Cole Fisher, the nephew of Texas A&M coach Jimbo Fisher, has been identified by multiple sources to The Advocate as the man who multiple athletic officials said punched an LSU analyst, which preceded an on-field scuffle following the Tigers' 74-72 loss in seven overtimes to the Aggies Saturday at Kyle Field.

LSU analyst Steve Kragthorpe, a team analyst who suffers from Parkinson's disease, was punched on the field after the Tigers' loss, an LSU official told The Advocate early Sunday.

Kragthorpe was checked out after the punch and is OK. 

LSU director of player development Kevin Faulk, a former star LSU running back and Super Bowl champion from Carencro, was seen in a post-game skirmish on the field. The man sparring with Faulk is wearing a red Texas A&M shirt and a game credential.

Gordy Rush, the sideline reporter for LSU radio, said on WDGL-FM 98.1 that after the game was over, Texas A&M wide receiver coach Dameyune Craig ran to the LSU sideline and trash talked. Craig spent the 2016 season as LSU's wide receiver coach under former coach Les Miles, and he was fired when current coach Ed Orgeron promoted from interim to full-time.

Rush also said the man wearing the red shirt was the one who punched Kragthorpe.

That man has been identified by multiple sources as Jimbo Fisher's nephew, Cole, who is an undergraduate football student manager at Texas A&M.

LSU officials said they're looking into the incident.

Texas A&M sports information director Alan Cannon said late Saturday that the school's athletic officials were looking into the matter, and on Sunday, he would not confirm nor deny Cole's identity.

SEC spokesman Herb Vincent said Sunday that the league had been in contact with both programs regarding the incident. He said there was no timetable for an update.

Vincent said a decision regarding whether Texas A&M will be fined for its fans storming the field after the game will likely come Monday. Under the rule established in 2015, a first offense typically carries a fine of $50,000.

Cole attended Robert C. Byrd High in Clarksburg, West Virginia, and in 2016, according to The Exponent Telegram, he signed a letter of intent to play football at Glenville State College — a Division II university in Glenville, West Virginia.

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Cole never participated in any games at Glenville State College, and according to multiple sources, attended football events at Florida State while Jimbo Fisher was the head coach, although Cole was never formally a part of the coaching staff.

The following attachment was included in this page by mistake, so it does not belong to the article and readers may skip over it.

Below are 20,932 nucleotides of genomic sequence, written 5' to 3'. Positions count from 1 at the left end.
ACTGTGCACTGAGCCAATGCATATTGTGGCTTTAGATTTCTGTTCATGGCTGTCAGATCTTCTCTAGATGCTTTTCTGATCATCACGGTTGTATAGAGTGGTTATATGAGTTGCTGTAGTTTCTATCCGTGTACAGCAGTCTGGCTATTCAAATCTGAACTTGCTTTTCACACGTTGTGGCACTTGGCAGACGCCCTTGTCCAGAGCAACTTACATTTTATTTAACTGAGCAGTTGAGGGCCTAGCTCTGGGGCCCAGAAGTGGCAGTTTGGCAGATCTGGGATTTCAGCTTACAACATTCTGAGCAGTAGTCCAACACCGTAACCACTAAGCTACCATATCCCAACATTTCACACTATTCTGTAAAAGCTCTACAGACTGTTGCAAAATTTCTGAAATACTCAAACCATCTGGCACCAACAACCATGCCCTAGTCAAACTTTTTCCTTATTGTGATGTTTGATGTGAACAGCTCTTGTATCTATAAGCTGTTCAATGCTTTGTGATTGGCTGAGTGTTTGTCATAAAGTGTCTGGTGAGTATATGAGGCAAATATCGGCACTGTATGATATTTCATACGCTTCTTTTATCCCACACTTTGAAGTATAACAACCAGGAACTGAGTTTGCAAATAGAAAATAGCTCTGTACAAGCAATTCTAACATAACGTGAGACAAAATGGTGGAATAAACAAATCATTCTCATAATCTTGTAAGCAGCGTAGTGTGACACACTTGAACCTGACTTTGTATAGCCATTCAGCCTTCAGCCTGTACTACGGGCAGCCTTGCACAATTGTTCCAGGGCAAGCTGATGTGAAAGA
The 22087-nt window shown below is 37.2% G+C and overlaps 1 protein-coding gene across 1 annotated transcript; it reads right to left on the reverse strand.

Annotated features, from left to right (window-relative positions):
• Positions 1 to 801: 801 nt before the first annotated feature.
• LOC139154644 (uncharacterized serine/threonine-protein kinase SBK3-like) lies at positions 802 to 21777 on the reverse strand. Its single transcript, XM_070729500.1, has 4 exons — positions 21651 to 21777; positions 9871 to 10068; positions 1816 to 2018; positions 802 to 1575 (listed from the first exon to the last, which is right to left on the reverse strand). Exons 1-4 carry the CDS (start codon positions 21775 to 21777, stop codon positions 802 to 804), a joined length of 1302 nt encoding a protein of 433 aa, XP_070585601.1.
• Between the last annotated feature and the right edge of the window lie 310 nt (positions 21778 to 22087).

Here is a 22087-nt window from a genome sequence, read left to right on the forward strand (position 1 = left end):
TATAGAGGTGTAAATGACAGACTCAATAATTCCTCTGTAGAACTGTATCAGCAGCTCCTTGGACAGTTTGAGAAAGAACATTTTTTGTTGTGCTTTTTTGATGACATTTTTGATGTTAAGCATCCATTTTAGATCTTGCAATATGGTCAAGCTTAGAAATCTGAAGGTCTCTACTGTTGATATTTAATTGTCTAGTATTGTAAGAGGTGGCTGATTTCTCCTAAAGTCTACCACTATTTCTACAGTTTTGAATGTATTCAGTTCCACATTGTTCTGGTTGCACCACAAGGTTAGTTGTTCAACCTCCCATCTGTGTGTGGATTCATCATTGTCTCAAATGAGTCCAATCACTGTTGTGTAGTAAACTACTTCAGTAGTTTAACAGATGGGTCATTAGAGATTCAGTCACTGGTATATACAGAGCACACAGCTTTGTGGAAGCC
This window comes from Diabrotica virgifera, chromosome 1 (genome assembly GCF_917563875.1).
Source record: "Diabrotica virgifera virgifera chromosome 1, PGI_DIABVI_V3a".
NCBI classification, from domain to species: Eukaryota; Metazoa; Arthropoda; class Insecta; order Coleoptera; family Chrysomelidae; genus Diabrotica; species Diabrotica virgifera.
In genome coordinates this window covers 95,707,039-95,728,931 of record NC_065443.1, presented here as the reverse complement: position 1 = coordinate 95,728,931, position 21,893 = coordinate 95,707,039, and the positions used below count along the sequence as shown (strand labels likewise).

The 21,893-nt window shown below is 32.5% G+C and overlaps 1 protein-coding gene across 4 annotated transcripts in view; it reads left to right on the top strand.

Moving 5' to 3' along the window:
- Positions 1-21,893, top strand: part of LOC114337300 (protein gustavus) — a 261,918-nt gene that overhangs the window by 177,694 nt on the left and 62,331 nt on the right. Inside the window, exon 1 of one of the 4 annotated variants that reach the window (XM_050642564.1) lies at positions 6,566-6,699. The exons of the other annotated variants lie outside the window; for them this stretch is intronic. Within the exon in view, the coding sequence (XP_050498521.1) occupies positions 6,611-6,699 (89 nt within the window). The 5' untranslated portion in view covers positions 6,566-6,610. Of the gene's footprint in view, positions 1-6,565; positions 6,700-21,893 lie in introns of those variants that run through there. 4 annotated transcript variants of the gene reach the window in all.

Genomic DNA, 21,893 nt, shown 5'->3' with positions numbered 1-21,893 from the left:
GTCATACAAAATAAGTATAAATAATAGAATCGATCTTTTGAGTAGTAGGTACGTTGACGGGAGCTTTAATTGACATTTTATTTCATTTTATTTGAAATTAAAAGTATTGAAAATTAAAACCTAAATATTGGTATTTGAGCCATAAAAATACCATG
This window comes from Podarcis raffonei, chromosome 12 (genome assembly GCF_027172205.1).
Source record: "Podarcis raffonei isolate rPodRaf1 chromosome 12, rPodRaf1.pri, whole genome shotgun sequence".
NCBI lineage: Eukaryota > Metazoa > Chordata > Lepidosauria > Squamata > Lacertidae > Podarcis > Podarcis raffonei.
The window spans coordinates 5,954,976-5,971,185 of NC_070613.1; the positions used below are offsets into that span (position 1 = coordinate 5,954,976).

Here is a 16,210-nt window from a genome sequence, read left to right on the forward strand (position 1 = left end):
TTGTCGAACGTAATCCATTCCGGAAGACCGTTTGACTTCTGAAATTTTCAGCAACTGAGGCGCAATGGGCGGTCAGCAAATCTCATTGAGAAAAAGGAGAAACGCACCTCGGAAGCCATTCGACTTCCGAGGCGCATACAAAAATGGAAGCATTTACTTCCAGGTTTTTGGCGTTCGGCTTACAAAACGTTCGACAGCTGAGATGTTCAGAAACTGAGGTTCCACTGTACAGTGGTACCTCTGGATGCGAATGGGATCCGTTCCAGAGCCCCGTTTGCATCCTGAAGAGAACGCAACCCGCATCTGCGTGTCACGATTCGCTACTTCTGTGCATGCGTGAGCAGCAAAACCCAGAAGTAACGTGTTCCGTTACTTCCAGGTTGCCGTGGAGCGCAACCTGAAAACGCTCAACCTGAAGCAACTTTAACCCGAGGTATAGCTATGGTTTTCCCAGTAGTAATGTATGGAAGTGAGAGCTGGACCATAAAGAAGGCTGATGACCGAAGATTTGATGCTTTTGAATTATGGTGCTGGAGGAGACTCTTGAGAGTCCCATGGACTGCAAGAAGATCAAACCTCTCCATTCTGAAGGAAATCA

Cole's role on the Texas A&M sideline is uncertain, and he is not listed on the athletic department's official staff directory.

Kragthorpe, 53, first joined the LSU coaching staff in 2011 as a quarterbacks coach. The former Louisville head coach was the offensive coordinator at Texas A&M from 1998-2000 and the Aggies' wide receiver coach in 2010. 

Kragthorpe told The Daily Advertiser on Sunday that he has had a pacemaker in his chest to stimulate his brain since 2017, which Cole made contact with when he punched Kragthorpe in the chest.

"Out of nowhere, I got nailed," Kragthorpe told The Daily Advertiser. "I didn't go down, but I clutched over. I was like, 'Damn, he got me right in my pacemaker.' Then it started fluttering like he jostled it."

Kragthorpe was checked out by a Texas A&M team doctor, and he said he felt "OK, but not as good as I was" and that he "will be seeing my neurologist in Baton Rouge on Monday."

Kragthorpe said he doesn't plan on pressing charges against Cole, but he said Texas A&M could be responsible for any potential injuries he sustained.

And how did the fight begin?

"Dameyune Craig started the whole thing," Kragthorpe told The Daily Advertiser. "Just trash talking and yelling and screaming a bunch of crap."

"I went up to Dameyune and said, 'Hey, Dameyune get out of here. You won. You don't need to be doing that. Move along.' And that's when I got hit. I mean, I got nailed. He was a young guy. I'm 53. I'm not going to fight him. I have Parkinson's, but even if I didn't, I haven't gotten in a fight since high school. That would be a poor reflection on Coach O and Joe (athletic director Joe Alleva)."

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